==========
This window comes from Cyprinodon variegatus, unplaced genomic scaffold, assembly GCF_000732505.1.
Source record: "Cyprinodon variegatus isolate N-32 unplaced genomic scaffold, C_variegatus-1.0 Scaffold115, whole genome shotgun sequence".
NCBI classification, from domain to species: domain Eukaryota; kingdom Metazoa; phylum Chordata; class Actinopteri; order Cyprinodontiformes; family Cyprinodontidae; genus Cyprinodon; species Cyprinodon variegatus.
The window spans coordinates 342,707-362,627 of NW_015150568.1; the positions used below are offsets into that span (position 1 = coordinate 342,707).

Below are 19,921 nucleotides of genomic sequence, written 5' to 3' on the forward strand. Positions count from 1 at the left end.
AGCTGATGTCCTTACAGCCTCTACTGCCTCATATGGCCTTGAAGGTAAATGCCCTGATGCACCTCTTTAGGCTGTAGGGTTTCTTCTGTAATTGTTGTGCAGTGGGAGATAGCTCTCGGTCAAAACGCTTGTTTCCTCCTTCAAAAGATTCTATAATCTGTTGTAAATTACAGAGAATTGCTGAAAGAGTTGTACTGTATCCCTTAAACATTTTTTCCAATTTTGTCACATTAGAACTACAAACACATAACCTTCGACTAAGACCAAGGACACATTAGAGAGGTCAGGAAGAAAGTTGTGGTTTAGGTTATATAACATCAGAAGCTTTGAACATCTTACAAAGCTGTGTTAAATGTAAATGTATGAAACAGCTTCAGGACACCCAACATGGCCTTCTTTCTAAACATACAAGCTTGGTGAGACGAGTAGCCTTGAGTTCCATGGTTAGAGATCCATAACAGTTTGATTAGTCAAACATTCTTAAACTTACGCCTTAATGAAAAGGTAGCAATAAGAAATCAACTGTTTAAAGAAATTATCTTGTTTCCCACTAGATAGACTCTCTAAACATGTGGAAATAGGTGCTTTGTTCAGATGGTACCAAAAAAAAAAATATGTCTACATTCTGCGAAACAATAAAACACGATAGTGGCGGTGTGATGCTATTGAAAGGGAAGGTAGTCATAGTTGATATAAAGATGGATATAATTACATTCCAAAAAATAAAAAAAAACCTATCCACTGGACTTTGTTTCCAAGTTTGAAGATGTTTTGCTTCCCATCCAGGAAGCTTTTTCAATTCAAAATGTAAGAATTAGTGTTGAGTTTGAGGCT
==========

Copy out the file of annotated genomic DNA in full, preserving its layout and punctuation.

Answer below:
This window comes from Cyprinodon variegatus, unplaced genomic scaffold, assembly GCF_000732505.1.
Source record: "Cyprinodon variegatus isolate N-32 unplaced genomic scaffold, C_variegatus-1.0 Scaffold115, whole genome shotgun sequence".
NCBI classification, from domain to species: domain Eukaryota; kingdom Metazoa; phylum Chordata; class Actinopteri; order Cyprinodontiformes; family Cyprinodontidae; genus Cyprinodon; species Cyprinodon variegatus.
The window spans coordinates 342,707-362,627 of NW_015150568.1; the positions used below are offsets into that span (position 1 = coordinate 342,707).

Below are 19,921 nucleotides of genomic sequence, written 5' to 3' on the forward strand. Positions count from 1 at the left end.
AGCTGATGTCCTTACAGCCTCTACTGCCTCATATGGCCTTGAAGGTAAATGCCCTGATGCACCTCTTTAGGCTGTAGGGTTTCTTCTGTAATTGTTGTGCAGTGGGAGATAGCTCTCGGTCAAAACGCTTGTTTCCTCCTTCAAAAGATTCTATAATCTGTTGTAAATTACAGAGAATTGCTGAAAGAGTTGTACTGTATCCCTTAAACATTTTTTCCAATTTTGTCACATTAGAACTACAAACACATAACCTTCGACTAAGACCAAGGACACATTAGAGAGGTCAGGAAGAAAGTTGTGGTTTAGGTTATATAACATCAGAAGCTTTGAACATCTTACAAAGCTGTGTTAAATGTAAATGTATGAAACAGCTTCAGGACACCCAACATGGCCTTCTTTCTAAACATACAAGCTTGGTGAGACGAGTAGCCTTGAGTTCCATGGTTAGAGATCCATAACAGTTTGATTAGTCAAACATTCTTAAACTTACGCCTTAATGAAAAGGTAGCAATAAGAAATCAACTGTTTAAAGAAATTATCTTGTTTCCCACTAGATAGACTCTCTAAACATGTGGAAATAGGTGCTTTGTTCAGATGGTACCAAAAAAAAAAATATGTCTACATTCTGCGAAACAATAAAACACGATAGTGGCGGTGTGATGCTATTGAAAGGGAAGGTAGTCATAGTTGATATAAAGATGGATATAATTACATTCCAAAAAATAAAAAAAAACCTATCCACTGGACTTTGTTTCCAAGTTTGAAGATGTTTTGCTTCCCATCCAGGAAGCTTTTTCAATTCAAAATGTAAGAATTAGTGTTGAGTTTGAGGCT